American News Apr 13, 2021 7:10 PM EST

Hank Azaria apologizes to 'every Indian person' for voicing The Simpsons' Apu

Azaria, who is white, performed the voice of the Indian character and owner of the Kwik-E-Mart for most of the show's run.

Hank Azaria apologizes to 'every Indian person' for voicing The Simpsons' Apu
Noah David Alter Toronto
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The Simpsons voice actor Hank Azaria says that he wants to apologize to "every Indian person" for his portrayal of Apu Nahasapeemapetilon, Global News reports.

Azaria, who is white, performed the voice of the Indian character and owner of the Kwik-E-Mart for most of the show's run.

"I really do apologize," Azaria said on the Armchair Expert podcast on Monday. "I know you weren't asking for that, but it's important. I apologize for my part in creating that and participating in that. Part of me feels like I need to go to every single Indian person in this country and personally apologize. And sometimes I do."

Azaria attributed his decision to abandon the character to his sobriety. "If I had not gotten sober, I promise you it wouldn't have taken much wine for me to be in my feelings one night and fire off a tweet that I felt justified in firing off. Some kind of defensive, white-fragile tweet."

Azaria also said that hearing from Indian-Americans helped shape his view on the matter.

"I was speaking at my son's school… I was talking to the Indian kids there because I wanted to get their input," he said. "A 17-year-old — he's never even seen The Simpsons but knows what Apu means. It's practically a slur at this point."

Controversy began to surround Apu, and Azaria's portrayal of him, following the 2017 release of the documentary The Problem With Apu. The film criticized the character as a stereotype which led to the bullying of Indian-Americans, and compared the portrayal of the character by Azaria to blackface.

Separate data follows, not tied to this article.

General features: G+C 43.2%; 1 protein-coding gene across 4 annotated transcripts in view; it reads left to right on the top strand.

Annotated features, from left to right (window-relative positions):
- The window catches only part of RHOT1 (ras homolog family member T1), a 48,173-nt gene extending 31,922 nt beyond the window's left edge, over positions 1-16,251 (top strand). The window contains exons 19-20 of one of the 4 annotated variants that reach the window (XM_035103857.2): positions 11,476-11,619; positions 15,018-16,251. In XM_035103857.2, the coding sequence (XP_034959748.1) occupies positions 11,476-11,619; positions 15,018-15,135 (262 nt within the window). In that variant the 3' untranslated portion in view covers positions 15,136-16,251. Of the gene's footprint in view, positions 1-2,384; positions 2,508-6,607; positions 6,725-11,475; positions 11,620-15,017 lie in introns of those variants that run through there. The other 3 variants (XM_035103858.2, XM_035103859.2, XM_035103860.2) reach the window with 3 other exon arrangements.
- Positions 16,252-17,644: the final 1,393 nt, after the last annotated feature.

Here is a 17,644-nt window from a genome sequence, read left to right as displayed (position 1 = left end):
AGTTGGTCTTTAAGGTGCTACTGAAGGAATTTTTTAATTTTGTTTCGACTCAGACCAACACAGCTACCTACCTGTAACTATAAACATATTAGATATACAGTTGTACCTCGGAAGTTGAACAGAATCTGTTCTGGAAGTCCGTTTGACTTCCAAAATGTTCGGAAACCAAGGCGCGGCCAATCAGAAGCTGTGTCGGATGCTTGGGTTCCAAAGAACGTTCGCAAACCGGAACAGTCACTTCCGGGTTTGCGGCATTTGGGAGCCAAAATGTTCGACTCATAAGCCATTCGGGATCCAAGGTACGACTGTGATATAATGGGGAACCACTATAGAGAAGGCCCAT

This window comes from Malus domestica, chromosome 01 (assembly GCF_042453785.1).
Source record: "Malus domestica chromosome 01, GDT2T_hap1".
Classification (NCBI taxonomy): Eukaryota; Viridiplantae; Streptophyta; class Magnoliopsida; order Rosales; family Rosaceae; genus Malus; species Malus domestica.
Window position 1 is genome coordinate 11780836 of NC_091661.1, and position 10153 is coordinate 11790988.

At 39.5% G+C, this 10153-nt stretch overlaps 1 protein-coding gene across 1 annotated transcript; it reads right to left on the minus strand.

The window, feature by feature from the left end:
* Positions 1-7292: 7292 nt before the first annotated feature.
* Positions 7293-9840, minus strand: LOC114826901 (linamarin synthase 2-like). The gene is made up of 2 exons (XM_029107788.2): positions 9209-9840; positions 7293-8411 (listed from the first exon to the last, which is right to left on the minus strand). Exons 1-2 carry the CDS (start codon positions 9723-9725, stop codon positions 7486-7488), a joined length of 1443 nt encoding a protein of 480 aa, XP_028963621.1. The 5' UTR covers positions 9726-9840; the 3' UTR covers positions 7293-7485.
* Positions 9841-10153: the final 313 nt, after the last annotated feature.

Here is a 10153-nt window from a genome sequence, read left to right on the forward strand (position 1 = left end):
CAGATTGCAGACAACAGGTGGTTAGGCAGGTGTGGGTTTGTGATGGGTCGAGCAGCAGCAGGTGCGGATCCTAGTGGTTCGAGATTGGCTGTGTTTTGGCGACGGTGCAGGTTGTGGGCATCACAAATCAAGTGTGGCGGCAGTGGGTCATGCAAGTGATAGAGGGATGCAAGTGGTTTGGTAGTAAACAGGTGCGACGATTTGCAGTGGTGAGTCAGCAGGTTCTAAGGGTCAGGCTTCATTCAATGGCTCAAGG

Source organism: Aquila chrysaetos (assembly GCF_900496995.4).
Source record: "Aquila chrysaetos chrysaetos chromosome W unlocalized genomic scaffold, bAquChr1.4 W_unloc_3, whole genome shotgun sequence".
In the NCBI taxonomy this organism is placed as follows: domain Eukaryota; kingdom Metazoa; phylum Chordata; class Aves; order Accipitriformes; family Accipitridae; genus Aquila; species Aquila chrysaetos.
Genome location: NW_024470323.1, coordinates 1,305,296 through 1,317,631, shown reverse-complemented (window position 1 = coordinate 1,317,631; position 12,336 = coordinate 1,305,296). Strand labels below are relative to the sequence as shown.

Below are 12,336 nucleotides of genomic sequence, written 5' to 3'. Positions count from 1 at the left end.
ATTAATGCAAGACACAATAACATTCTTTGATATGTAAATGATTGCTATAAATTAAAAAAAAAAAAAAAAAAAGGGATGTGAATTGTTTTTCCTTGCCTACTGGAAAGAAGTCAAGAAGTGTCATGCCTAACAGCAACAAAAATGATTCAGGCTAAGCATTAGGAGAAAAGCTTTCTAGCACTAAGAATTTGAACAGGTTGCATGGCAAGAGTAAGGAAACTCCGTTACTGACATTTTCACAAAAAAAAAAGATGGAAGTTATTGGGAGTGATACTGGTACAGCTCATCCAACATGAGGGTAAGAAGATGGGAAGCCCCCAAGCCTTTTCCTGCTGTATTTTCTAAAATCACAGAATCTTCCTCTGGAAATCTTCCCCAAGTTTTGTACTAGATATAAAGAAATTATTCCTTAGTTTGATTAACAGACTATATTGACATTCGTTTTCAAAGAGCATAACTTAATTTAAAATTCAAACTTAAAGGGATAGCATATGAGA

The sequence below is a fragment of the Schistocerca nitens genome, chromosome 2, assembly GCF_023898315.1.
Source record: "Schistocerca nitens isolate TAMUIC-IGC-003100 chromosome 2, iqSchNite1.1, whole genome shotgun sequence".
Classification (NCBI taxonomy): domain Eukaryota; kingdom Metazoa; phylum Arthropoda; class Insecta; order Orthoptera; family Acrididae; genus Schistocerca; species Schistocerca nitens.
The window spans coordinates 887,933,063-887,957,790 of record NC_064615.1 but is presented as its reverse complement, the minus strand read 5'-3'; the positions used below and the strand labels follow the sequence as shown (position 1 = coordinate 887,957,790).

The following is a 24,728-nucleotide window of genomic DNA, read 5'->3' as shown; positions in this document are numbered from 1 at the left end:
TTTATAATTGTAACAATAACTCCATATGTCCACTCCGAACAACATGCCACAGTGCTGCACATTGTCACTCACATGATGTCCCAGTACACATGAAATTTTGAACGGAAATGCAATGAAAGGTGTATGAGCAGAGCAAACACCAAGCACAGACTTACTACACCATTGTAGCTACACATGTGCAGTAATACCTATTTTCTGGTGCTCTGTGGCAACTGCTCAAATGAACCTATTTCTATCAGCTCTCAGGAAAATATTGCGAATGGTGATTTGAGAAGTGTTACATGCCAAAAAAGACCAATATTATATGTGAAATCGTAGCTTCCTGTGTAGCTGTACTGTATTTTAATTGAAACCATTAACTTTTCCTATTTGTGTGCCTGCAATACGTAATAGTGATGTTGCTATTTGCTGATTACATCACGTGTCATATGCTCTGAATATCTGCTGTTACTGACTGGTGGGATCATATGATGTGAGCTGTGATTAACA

The documentary received both praise and criticism, with critics often arguing that Apu, a hard-working and respectable character in comparison to the more lazy and boorish personalities portrayed on the show, is a much more nuanced character than the documentary would suggest. Some also questioned the specific focus on Apu, noting that characters such as Groundskeeper Willie and Cookie Kwan are also highly stereotypical of their respective ethnic backgrounds.

The Simpsons staff, including creator Matt Groening, also criticized the documentary when it was released, with Groening arguing that critics like to "pretend they're offended." The writers also ran an episode mocking the documentary,

Azaria ultimately stepped aside from the role in January 2020, with The Simpsons announcing six months later at the height of the 2020 Black Lives Matter riots that the show would no longer have non-white characters being portrayed by white voice actors.

"If it's an Indian character, or a Latinx character, or a Black character, please, let's have that person voice the character," said Azaria, who also voices a Springfield police chief, scientist, and doctor despite never having held any of those jobs. "It's more authentic, they'll bring their experience to it. Let's not take jobs away from people who don't have enough."

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